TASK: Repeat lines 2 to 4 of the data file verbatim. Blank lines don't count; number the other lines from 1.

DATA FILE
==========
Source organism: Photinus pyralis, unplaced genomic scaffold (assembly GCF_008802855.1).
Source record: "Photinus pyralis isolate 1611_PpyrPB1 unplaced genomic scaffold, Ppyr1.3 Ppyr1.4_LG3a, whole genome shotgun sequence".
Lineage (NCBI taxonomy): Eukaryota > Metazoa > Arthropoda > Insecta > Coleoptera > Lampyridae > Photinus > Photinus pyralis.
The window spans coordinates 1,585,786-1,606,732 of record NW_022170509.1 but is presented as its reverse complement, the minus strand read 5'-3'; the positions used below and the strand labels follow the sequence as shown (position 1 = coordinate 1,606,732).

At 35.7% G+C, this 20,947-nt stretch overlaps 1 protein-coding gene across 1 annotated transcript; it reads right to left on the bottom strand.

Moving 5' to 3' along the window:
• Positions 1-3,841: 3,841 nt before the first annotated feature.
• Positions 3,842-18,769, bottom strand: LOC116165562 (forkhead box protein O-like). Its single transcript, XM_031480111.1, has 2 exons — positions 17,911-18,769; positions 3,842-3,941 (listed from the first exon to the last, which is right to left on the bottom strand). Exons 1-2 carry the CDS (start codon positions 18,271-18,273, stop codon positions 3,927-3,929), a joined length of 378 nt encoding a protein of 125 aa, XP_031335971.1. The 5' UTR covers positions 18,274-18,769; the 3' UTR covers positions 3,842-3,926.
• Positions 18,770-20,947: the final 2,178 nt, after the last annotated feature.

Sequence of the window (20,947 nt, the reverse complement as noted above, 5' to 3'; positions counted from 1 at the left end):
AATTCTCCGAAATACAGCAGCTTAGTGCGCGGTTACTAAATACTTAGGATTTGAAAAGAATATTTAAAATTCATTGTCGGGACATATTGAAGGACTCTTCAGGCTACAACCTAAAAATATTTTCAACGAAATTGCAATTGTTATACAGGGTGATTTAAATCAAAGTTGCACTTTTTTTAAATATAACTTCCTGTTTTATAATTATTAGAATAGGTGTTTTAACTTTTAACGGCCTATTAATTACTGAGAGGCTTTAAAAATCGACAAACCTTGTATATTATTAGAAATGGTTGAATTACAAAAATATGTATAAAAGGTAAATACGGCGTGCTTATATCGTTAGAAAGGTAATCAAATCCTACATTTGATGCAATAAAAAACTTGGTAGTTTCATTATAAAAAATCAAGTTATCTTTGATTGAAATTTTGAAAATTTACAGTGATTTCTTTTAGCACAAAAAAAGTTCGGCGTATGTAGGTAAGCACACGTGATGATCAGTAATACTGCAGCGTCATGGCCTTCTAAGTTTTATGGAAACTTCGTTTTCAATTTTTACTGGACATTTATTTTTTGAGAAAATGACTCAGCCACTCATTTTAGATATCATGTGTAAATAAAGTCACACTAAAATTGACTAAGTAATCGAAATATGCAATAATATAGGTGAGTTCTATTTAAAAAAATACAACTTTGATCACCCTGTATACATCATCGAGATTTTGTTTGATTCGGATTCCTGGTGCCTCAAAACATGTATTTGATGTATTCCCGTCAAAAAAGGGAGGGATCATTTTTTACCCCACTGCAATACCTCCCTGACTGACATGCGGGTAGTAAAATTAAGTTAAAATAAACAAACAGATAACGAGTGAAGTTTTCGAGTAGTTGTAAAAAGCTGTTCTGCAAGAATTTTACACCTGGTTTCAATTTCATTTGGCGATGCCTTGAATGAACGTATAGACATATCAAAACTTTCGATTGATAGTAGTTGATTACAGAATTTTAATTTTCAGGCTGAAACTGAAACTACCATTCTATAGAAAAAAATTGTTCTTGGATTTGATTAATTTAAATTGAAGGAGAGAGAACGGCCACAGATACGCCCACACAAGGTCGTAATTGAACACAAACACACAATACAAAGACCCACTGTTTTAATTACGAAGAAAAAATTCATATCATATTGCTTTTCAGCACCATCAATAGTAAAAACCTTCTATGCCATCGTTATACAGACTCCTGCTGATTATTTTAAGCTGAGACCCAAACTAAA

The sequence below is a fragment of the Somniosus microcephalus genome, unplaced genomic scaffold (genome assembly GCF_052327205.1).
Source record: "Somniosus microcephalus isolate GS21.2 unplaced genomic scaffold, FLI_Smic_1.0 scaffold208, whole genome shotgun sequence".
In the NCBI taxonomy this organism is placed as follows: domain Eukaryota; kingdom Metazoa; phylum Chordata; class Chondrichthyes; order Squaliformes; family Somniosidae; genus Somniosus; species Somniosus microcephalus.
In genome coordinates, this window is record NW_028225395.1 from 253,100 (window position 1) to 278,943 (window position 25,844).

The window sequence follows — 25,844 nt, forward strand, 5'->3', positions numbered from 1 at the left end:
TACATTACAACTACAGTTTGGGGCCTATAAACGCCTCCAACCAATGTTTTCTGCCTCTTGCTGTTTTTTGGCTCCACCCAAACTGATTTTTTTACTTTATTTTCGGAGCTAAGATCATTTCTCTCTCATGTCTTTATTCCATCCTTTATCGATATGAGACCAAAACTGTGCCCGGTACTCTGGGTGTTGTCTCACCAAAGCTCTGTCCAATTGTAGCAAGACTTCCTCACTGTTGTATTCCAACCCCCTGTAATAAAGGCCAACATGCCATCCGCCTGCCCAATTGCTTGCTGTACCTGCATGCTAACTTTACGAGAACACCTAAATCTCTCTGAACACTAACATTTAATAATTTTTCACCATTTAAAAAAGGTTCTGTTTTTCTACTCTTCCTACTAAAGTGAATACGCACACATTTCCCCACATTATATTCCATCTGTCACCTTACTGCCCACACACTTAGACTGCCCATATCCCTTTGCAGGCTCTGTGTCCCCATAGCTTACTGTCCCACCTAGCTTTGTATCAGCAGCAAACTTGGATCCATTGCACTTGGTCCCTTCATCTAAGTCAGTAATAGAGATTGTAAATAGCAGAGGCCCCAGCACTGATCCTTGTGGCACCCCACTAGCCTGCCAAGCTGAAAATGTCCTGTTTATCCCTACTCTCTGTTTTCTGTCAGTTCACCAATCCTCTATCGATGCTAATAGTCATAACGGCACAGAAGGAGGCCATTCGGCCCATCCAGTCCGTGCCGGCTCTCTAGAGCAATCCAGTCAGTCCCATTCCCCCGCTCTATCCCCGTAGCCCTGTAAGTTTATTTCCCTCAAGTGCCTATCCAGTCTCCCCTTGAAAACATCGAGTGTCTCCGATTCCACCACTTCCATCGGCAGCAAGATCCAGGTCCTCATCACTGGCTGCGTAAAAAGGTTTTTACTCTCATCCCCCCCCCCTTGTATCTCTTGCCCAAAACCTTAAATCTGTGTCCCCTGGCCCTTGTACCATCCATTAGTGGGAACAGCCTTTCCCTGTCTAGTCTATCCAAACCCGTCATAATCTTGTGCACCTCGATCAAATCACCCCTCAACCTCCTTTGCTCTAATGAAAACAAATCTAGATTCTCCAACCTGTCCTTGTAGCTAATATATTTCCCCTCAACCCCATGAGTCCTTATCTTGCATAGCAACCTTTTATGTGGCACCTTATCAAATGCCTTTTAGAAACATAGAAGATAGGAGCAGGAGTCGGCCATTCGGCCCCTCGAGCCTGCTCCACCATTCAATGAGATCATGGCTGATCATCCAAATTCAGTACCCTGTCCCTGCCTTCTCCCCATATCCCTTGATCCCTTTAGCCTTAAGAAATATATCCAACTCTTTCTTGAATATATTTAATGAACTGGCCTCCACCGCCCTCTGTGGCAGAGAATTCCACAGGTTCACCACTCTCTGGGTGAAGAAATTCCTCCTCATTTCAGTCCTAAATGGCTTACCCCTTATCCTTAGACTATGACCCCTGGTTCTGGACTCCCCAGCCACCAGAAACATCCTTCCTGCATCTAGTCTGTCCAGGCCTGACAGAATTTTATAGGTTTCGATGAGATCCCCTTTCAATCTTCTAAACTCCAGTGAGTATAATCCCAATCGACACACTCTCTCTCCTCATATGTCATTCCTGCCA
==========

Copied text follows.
Source record: "Photinus pyralis isolate 1611_PpyrPB1 unplaced genomic scaffold, Ppyr1.3 Ppyr1.4_LG3a, whole genome shotgun sequence".
Lineage (NCBI taxonomy): Eukaryota > Metazoa > Arthropoda > Insecta > Coleoptera > Lampyridae > Photinus > Photinus pyralis.
The window spans coordinates 1,585,786-1,606,732 of record NW_022170509.1 but is presented as its reverse complement, the minus strand read 5'-3'; the positions used below and the strand labels follow the sequence as shown (position 1 = coordinate 1,606,732).